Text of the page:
It is important to ensure that patients are protected if information about them is used in clinical trials.
What level of anonymisation is appropriate?
The implications for patients will depend on how easily samples can be traced back to them. The report considers the various degrees of anonymisation that be used, ranging from samples that are directly identifiable to those that are fully anonymous.
One likely approach would be to use anonymised data. Genetic and clinical data would be collected during a trial, but a code linking patients with their samples would be destroyed after the trial so they could not be matched subsequently. However, this approach would not allow longer term follow-up of an individual. New samples would need to be taken from patients if adverse reactions occurred.
The greatest degree of anonymity compatible with the research should be used to protect the privacy of participants. Researchers should explain to prospective participants how the samples will be stored and the implications for them.
Should participants be given individual feedback?
Participants need to know whether the research is likely to give rise to information that is directly relevant to their health. In some cases, researchers provide individual feedback to patients. In others, researchers offer individual test results only if patients ask for the information. Provided their data has not been anonymised, research participants in the UK are able to request access to information about themselves. However, it is not clear to what degree results from pharmacogenetic trials will be reliable or clinically useful.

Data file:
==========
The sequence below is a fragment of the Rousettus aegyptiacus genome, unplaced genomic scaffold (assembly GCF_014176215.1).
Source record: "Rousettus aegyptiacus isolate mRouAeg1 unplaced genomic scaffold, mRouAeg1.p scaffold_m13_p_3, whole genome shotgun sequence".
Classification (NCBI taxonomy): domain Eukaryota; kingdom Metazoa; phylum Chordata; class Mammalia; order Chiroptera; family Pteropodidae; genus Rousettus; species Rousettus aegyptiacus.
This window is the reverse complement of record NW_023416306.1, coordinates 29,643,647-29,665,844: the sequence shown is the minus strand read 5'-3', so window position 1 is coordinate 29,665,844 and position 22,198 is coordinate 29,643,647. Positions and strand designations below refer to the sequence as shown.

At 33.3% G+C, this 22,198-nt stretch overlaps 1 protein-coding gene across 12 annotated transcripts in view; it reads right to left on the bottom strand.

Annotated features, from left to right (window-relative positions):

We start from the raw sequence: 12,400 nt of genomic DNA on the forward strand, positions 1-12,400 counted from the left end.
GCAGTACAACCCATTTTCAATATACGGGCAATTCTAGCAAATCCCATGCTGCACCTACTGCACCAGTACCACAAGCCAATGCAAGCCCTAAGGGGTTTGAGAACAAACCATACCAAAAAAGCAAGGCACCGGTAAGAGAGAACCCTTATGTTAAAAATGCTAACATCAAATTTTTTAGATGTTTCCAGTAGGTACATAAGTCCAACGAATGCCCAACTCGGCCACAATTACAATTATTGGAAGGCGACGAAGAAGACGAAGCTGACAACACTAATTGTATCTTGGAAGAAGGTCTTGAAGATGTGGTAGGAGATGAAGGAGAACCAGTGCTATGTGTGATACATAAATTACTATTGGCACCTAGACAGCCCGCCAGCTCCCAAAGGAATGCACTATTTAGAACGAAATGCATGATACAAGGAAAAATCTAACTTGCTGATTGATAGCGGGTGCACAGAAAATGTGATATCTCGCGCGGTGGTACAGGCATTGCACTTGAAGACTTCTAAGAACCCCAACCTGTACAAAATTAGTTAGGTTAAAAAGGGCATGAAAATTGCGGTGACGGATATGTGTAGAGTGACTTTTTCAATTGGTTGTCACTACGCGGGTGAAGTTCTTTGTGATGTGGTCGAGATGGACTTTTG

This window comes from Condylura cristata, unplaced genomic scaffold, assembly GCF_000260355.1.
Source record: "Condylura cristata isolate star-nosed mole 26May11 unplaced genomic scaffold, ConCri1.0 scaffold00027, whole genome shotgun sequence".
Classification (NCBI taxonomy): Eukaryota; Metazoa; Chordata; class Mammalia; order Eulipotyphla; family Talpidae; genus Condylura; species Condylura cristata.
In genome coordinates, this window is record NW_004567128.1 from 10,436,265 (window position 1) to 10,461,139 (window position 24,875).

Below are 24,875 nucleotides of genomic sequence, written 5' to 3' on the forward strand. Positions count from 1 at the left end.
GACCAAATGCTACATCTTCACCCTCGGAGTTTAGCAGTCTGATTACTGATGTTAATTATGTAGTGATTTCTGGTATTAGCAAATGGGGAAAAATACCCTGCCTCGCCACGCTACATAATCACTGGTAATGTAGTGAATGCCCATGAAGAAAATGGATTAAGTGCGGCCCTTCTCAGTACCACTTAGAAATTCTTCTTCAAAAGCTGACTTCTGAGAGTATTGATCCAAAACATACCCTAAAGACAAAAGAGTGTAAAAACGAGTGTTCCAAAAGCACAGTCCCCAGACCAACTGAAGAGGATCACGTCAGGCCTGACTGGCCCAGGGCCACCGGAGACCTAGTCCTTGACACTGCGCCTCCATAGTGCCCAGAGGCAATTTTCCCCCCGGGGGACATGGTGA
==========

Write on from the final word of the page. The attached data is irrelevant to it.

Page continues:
Feedback of the overall results of research should be promoted. We are sympathetic to the view that patients should be given individual feedback if the information is clinically useful and validated. But this will not often be the case with results from early-stage pharmacogenetic research. Decisions regarding the provision of individual feedback should be explained to the relevant research ethics committee.
Is genetic information special?
Some people believe that genetic information is fundamentally different from other forms of medical data. This view is called ‘genetic exceptionalism’. There are a number of reasons for this belief, including the idea that genetic information is uniquely identifying and highly predictive, for example revealing susceptibility to a disease. The information may also be of interest to third parties including insurers and employers.
However, in the context of pharmacogenetics, an undue emphasis on the fact that information is genetic can be unhelpful. Not all genetic tests convey highly predictive or diagnostic information about a patient or their relatives. Equally, blood tests, cholesterol tests and HIV tests can also give reliable predictive information, without analysis of DNA. And non-genetic tests may also provide indirect genetic information.
Genetic information does not necessarily raise different ethical issues from other types of medical information. We believe that the most important aspect to consider is the information that a test reveals and its implications for the patient, not whether the information is directly genetic.